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Hitler’s Horses (De paarden van Hitler)



Original Language: Dutch | 288 pp. | March 2019

2 Seas Represents: World excl. Dutch rights

Rights sold: German TV-rights, France (Dunod), UK & BC excl Can (Ebury), Hungary (Europa), World Spanish excl Spain (Planeta Mexico), Romania (Prestige), Korea (Tamgudang), Czech Republic (CPress/Albatros Media).

English sample available


Reads like a novel by John Le Carré. – Nieuwsuur

The most astonishing find in years. – The Wall Street Journal

Forget the film The Monuments Men, in which George Clooney saves art from the hands of the Nazi’s. The way in which two massive bronze horses from Hitler’s personal art collection were retrieved – featuring Russian generals and Nazi descendants – is better than the movies. – Het Nieuwsblad

Mr. Brand used the Moss character to lure the Belgian middleman to meetings, where he wore a camera disguised as a button to record what he hoped was the location of the horses and their owner.– The New York Times

Until recently, experts believed most Nazi-sponsored art had been destroyed in World War II. But that changed in January 2014, when Dutchman Arthur Brand received photos depicting two bronze horse statues that once stood outside Hitler’s chancellery. – USA Today

Dutch art detective Arthur Brand helped recover the pieces — including two bronze horses that used to stand outside the Reich Chancellery and which were thought to have been destroyed in the war. – NPR

But there is no Moss. He’s the invention of Dutch art detective Arthur Brand, who created the persona as a way to respond to objects the art dealer was offering for sale, including Thorak’s horses and other objects revered by the Nazis. – Der Spiegel

How an art detective made his biggest and most sensational discovery – and became a worldwide news item!

During a visit to his former teacher, art detective Arthur Brand comes across a photograph of Hitler’s horses, two-meter high statues that Hitler once ordered to put in front of the Grand Chancellery. It appears they are being sold on the black market. Brand is puzzled: weren’t those statues destroyed in the Battle of Berlin? The ones on sale must be fakes.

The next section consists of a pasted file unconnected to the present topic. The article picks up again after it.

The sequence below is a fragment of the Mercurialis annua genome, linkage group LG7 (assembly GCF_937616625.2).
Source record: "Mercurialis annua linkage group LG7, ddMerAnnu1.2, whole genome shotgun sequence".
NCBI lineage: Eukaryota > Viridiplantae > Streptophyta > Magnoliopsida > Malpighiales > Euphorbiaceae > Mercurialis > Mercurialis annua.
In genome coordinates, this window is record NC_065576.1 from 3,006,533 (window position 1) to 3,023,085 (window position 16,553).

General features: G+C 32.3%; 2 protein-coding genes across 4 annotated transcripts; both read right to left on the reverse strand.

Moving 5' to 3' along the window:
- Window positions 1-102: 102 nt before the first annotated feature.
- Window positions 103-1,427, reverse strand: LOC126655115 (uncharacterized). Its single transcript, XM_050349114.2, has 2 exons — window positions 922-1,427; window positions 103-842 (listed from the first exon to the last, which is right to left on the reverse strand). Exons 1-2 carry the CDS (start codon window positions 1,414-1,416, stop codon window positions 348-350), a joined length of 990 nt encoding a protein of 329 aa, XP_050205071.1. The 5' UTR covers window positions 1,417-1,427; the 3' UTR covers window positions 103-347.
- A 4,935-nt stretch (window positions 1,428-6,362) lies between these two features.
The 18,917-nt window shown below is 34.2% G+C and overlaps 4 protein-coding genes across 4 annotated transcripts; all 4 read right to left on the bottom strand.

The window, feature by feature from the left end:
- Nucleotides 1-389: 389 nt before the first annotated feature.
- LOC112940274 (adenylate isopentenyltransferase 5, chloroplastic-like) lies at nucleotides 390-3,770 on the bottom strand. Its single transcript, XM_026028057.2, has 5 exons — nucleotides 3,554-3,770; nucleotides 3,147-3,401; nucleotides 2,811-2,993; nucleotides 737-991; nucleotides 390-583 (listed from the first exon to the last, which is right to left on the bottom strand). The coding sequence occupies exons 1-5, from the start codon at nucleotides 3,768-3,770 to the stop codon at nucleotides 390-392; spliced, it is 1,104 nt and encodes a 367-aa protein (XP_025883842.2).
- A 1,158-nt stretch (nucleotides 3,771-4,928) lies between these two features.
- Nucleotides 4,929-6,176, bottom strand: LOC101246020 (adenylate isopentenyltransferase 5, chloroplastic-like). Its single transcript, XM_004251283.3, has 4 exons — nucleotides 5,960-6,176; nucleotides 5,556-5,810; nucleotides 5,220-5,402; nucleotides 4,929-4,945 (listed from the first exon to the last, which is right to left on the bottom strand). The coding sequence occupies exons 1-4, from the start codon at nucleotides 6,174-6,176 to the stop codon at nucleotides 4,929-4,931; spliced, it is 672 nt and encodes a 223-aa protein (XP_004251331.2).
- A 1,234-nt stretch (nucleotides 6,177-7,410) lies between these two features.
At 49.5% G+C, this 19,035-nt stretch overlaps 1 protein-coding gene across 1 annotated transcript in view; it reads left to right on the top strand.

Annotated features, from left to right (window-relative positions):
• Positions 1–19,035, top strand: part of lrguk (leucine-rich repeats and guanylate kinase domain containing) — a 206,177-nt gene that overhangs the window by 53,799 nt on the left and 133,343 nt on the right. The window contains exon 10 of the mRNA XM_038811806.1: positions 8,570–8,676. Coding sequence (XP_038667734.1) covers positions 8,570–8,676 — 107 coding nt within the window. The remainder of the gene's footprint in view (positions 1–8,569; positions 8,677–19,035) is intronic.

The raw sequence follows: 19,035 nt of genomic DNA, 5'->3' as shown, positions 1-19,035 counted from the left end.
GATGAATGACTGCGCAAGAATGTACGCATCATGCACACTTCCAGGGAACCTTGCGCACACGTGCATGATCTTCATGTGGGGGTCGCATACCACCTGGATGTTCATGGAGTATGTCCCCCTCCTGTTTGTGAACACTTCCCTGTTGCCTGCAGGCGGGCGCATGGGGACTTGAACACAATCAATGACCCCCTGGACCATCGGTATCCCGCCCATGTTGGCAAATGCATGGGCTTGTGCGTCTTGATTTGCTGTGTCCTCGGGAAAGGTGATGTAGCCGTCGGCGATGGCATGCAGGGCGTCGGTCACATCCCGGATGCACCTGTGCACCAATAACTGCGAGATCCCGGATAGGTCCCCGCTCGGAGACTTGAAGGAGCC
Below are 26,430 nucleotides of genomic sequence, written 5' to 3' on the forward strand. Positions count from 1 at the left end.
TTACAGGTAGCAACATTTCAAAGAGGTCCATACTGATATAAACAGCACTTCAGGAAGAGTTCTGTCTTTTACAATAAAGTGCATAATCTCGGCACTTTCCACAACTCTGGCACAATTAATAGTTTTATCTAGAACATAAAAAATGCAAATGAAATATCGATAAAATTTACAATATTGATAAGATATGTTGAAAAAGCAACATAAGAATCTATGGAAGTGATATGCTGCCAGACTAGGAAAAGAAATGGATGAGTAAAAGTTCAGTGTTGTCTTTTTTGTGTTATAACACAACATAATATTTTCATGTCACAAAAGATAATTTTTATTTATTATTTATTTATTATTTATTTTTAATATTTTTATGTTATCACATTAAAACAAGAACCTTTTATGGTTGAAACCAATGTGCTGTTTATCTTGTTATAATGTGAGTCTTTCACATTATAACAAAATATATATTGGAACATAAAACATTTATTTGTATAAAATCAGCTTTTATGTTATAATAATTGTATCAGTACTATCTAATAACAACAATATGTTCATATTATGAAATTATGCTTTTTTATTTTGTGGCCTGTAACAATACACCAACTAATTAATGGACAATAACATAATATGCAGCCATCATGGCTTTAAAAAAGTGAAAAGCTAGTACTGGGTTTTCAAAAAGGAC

Surprisingly enough, however, they are not. Like a true detective, Brand starts his investigation to find out where the statues have been for the last 70 years, who owned them and who is trying to sell them on the black market for a massive amount of money. During his search, he meets leaders of criminal organisations, ex-Nazi’s, former members of the Committee for State Security, shady figures and former East-Germany police officers. They all turn out to have played a part in this mystery. After many twists and turns, Brand manages to confiscate the statues with the help of the German police. His victory becomes a worldwide news item.

We read news stories about stolen art, but know nothing of the bewildering criminal networks behind these thefts. Arthur Brand, known for the Omroep Max miniseries about his work as an art detective, knows this shady, surprising and dangerous world like no other, and his engaging storytelling makes it come alive. Hitler’s Horses is an action-packed true crime story featuring secret services, former Nazi’s, neo-Nazi’s and huge amounts of money.

Arthur Brand studied Spanish and history before specialising in art and antiquities. Nowadays, he is the Netherlands’ most prominent art detective. Some of his findings made the worldwide news, including Hitler’s horses, a Dali painting and five paintings from the Westfries Museum. The total value of the cases solved by Brand are estimated at more that 220 million euros.